This step may take extra time if your insurance provider has to send a representative to inspect your home to help determine your coverage and policy.

7. Closing on Your House (Woo-Hoo!)

Time: A few hours

The final step is closing day! The only time commitment here is to meet with the pros who have been helping you transfer the house into your name. You’ll sign a ton of paperwork, hand over one of the biggest checks you’ll ever write, and then the keys are yours.

How Can You Speed Up the House-Buying Process?

Buying a house is going to take some time no matter how you slice it up, but there are some steps you can take to speed things up a little bit.

Here are a few things that could help you accelerate the process of buying a home.

Pay cash for your home.

Want to put the home-buying process into overdrive? Pay for it with 100% cash. That’s right—no mortgage.

Think about it: If you don’t need a mortgage, you won’t have to deal with all the time-sucking aspects of nailing one down. No need for an approval process, loan paperwork, or anything else like that.

Now, we get that buying a home with 100% cash isn’t for everyone, but more people do it than you probably think. These days, around 30% of homes are bought with cash—no mortgage.2  Those folks probably didn’t spend nearly as long in the home-buying process as the average Joe!

Get preapproved for a mortgage.

If you do decide to get a mortgage, getting preapproved before you go house hunting gives you a head start. It shows the seller you’ve seen a mortgage lender and have confirmed you can afford the house you’re looking at.

From contacting a mortgage company to getting the letter, preapproval takes a few days. But the extra time usually pays off later by speeding up the time from contract to closing. Our friends at Churchill Mortgage can lend a hand with this step.

By the way, the only type of mortgage you should consider is a 15-year, fixed-rate conventional mortgage—going with a 15-year instead of a 30-year will save you tens of thousands in interest. Also, steer clear of FHA and VA loans because of all the fees involved.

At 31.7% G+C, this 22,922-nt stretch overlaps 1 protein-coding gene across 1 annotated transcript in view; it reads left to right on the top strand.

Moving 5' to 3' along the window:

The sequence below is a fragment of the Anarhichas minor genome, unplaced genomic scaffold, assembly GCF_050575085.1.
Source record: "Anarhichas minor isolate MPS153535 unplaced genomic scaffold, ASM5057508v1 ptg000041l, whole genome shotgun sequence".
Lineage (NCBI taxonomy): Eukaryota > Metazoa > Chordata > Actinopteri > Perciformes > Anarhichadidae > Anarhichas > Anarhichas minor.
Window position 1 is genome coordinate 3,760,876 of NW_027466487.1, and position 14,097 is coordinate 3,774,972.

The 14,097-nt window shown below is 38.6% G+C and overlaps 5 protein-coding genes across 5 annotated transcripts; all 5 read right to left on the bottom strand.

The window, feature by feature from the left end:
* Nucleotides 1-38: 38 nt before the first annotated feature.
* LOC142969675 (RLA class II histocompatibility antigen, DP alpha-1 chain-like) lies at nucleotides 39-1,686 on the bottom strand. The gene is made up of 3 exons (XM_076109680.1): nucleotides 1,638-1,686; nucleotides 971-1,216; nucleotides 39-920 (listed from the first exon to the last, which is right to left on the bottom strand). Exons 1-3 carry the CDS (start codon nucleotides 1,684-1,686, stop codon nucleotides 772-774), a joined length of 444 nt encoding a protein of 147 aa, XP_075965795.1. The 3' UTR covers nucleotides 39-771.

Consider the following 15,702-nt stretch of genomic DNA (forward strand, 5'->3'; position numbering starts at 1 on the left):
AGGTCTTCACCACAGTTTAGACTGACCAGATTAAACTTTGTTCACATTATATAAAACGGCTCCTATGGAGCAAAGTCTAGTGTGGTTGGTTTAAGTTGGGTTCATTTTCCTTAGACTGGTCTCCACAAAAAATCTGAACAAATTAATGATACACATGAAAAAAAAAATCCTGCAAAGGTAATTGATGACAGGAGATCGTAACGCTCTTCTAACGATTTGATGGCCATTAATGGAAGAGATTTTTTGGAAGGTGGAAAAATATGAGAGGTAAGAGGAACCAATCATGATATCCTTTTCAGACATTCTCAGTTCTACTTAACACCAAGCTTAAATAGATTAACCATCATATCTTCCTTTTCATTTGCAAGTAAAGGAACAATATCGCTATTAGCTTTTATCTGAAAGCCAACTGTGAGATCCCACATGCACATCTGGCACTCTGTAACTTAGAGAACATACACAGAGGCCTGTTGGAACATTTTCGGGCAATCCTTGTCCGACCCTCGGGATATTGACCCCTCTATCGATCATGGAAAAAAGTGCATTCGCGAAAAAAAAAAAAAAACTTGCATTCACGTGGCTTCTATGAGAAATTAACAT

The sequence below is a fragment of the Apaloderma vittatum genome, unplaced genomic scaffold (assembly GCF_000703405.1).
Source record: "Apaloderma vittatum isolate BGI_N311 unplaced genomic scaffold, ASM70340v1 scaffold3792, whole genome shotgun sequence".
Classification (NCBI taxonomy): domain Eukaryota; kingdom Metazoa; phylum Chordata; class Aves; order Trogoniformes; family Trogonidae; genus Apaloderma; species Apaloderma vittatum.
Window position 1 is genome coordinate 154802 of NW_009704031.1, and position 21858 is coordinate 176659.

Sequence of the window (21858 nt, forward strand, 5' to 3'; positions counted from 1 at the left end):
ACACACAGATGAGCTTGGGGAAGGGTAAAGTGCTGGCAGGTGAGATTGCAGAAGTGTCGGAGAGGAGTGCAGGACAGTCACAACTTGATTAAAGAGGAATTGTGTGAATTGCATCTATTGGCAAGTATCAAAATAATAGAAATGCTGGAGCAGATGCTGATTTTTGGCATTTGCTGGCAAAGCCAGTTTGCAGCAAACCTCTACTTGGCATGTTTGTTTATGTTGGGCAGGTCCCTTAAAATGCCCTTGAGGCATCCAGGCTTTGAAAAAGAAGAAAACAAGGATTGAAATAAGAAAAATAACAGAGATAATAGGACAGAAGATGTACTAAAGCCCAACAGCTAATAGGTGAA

And make sure the monthly payment on your mortgage, plus the cost of homeowners insurance, property taxes and HOA fees, is no more than 25% of your take-home pay (even though a lender may approve you for more than that). That way, you’ll have enough money left in your budget to put toward other important financial goals like saving for retirement.

Gather important paperwork.

If you’ve been preapproved by a mortgage company, you’ll already have all your pay stubs, bank statements and tax returns on hand.

But keep them close and make sure they’re as recent as you can get. You may need them again as your mortgage is finalized.

Have your closing funds ready.

When you’re saving for a house, don’t forget to save up for closing costs too! You’ll want to keep these funds somewhere you can easily access them. That way, you’ll be ready to move that money to the right place when the time comes.

The Bottom Line

Like we talked about earlier, the amount of time it’ll take you to buy a house may be shorter—or longer—than some of the timeframes we’ve looked at. You may live in an area with a hotter housing market where things move quickly, or you may be in the opposite situation.

Here’s what you should keep in mind: The biggest key to making this whole process go as quickly as possible is being prepared. You may not be able to speed up the process (at least not much), but you can certainly prevent it from taking longer than it needs to by taking the steps we just went over. You’ve got this!

Next Steps

1. Take our free quiz to see whether you’re financially ready to buy a house.

2. Once you are ready to buy a home, connect with a RamseyTrusted real estate agent. The agents in our network are the best of the best, and you can trust that they’ll help you find the best home for you—one that helps you reach your money goals.

Connect With a Pro

Frequently Asked Questions

From the time when you hire a real estate agent through closing day, buying a home will likely take you four to five months. That said, there are steps you can take to speed up the process or, at the very least, avoid the process dragging out—like getting preapproved for a mortgage and having all your paperwork ready to go ahead of time.

If closing day is delayed for any reason, have a backup plan ready. You might need a place to stay in case you have a fixed move-out date from your current home. That’s why it’s always worth giving yourself a buffer of a few extra days (after your closing date) to allow for delays.

Ready to be blown away? You actually don’t need a credit score at all to get a mortgage and buy a house. Crazy, huh? If you don’t have a credit score, mortgage lenders can still make sure you’re a reliable borrower through a process called manual underwriting. If you do have a FICO score, though, you’ll likely need a score of at least 620 to get a conventional mortgage.

The time it’ll take you to save for a house depends on how much money you’re able to save each month and how big of a down payment you want to make. Typically, though, a down payment of 10–20% will take a few years to save up.

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About the author

Ramsey

Ramsey Solutions has been committed to helping people regain control of their money, build wealth, grow their leadership skills, and enhance their lives through personal development since 1992. Millions of people have used our financial advice through 22 books (including 12 national bestsellers) published by Ramsey Press, as well as two syndicated radio shows and 10 podcasts, which have over 17 million weekly listeners. Learn More.